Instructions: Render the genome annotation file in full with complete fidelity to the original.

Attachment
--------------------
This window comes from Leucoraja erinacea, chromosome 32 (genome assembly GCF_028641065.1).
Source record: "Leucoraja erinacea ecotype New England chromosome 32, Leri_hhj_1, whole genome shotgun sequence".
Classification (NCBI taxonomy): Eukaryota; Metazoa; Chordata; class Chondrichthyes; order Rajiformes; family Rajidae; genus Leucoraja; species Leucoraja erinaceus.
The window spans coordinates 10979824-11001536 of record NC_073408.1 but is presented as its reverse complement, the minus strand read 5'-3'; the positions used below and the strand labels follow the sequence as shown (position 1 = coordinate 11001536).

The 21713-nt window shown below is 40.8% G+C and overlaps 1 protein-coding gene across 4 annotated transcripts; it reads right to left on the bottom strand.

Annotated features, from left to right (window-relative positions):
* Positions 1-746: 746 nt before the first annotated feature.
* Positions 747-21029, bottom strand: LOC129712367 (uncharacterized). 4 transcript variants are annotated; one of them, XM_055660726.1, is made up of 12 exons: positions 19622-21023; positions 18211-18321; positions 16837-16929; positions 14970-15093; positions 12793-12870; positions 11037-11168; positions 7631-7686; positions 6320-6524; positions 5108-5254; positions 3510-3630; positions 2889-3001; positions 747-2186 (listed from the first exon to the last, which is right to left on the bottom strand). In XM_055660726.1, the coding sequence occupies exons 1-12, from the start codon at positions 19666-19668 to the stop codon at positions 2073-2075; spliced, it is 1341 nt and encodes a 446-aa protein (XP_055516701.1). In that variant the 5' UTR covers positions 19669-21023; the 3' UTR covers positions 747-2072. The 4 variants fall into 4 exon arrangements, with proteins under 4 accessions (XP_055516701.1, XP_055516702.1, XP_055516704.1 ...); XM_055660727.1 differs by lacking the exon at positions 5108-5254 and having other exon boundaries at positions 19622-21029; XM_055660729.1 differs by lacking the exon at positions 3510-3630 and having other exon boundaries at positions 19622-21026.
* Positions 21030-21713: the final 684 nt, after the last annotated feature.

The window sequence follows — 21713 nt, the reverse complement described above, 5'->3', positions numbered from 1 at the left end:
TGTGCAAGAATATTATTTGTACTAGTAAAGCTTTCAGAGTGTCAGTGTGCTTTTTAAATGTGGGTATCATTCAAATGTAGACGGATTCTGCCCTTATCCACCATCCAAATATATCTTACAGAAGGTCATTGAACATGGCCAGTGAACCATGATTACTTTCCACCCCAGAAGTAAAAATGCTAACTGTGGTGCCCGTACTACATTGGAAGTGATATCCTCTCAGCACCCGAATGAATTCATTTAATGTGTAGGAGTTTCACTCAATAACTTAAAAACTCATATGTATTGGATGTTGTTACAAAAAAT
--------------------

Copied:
This window comes from Leucoraja erinacea, chromosome 32 (genome assembly GCF_028641065.1).
Source record: "Leucoraja erinacea ecotype New England chromosome 32, Leri_hhj_1, whole genome shotgun sequence".
Classification (NCBI taxonomy): Eukaryota; Metazoa; Chordata; class Chondrichthyes; order Rajiformes; family Rajidae; genus Leucoraja; species Leucoraja erinaceus.
The window spans coordinates 10979824-11001536 of record NC_073408.1 but is presented as its reverse complement, the minus strand read 5'-3'; the positions used below and the strand labels follow the sequence as shown (position 1 = coordinate 11001536).

The 21713-nt window shown below is 40.8% G+C and overlaps 1 protein-coding gene across 4 annotated transcripts; it reads right to left on the bottom strand.

Annotated features, from left to right (window-relative positions):
* Positions 1-746: 746 nt before the first annotated feature.
* Positions 747-21029, bottom strand: LOC129712367 (uncharacterized). 4 transcript variants are annotated; one of them, XM_055660726.1, is made up of 12 exons: positions 19622-21023; positions 18211-18321; positions 16837-16929; positions 14970-15093; positions 12793-12870; positions 11037-11168; positions 7631-7686; positions 6320-6524; positions 5108-5254; positions 3510-3630; positions 2889-3001; positions 747-2186 (listed from the first exon to the last, which is right to left on the bottom strand). In XM_055660726.1, the coding sequence occupies exons 1-12, from the start codon at positions 19666-19668 to the stop codon at positions 2073-2075; spliced, it is 1341 nt and encodes a 446-aa protein (XP_055516701.1). In that variant the 5' UTR covers positions 19669-21023; the 3' UTR covers positions 747-2072. The 4 variants fall into 4 exon arrangements, with proteins under 4 accessions (XP_055516701.1, XP_055516702.1, XP_055516704.1 ...); XM_055660727.1 differs by lacking the exon at positions 5108-5254 and having other exon boundaries at positions 19622-21029; XM_055660729.1 differs by lacking the exon at positions 3510-3630 and having other exon boundaries at positions 19622-21026.
* Positions 21030-21713: the final 684 nt, after the last annotated feature.

The window sequence follows — 21713 nt, the reverse complement described above, 5'->3', positions numbered from 1 at the left end:
TGTGCAAGAATATTATTTGTACTAGTAAAGCTTTCAGAGTGTCAGTGTGCTTTTTAAATGTGGGTATCATTCAAATGTAGACGGATTCTGCCCTTATCCACCATCCAAATATATCTTACAGAAGGTCATTGAACATGGCCAGTGAACCATGATTACTTTCCACCCCAGAAGTAAAAATGCTAACTGTGGTGCCCGTACTACATTGGAAGTGATATCCTCTCAGCACCCGAATGAATTCATTTAATGTGTAGGAGTTTCACTCAATAACTTAAAAACTCATATGTATTGGATGTTGTTACAAAAAAT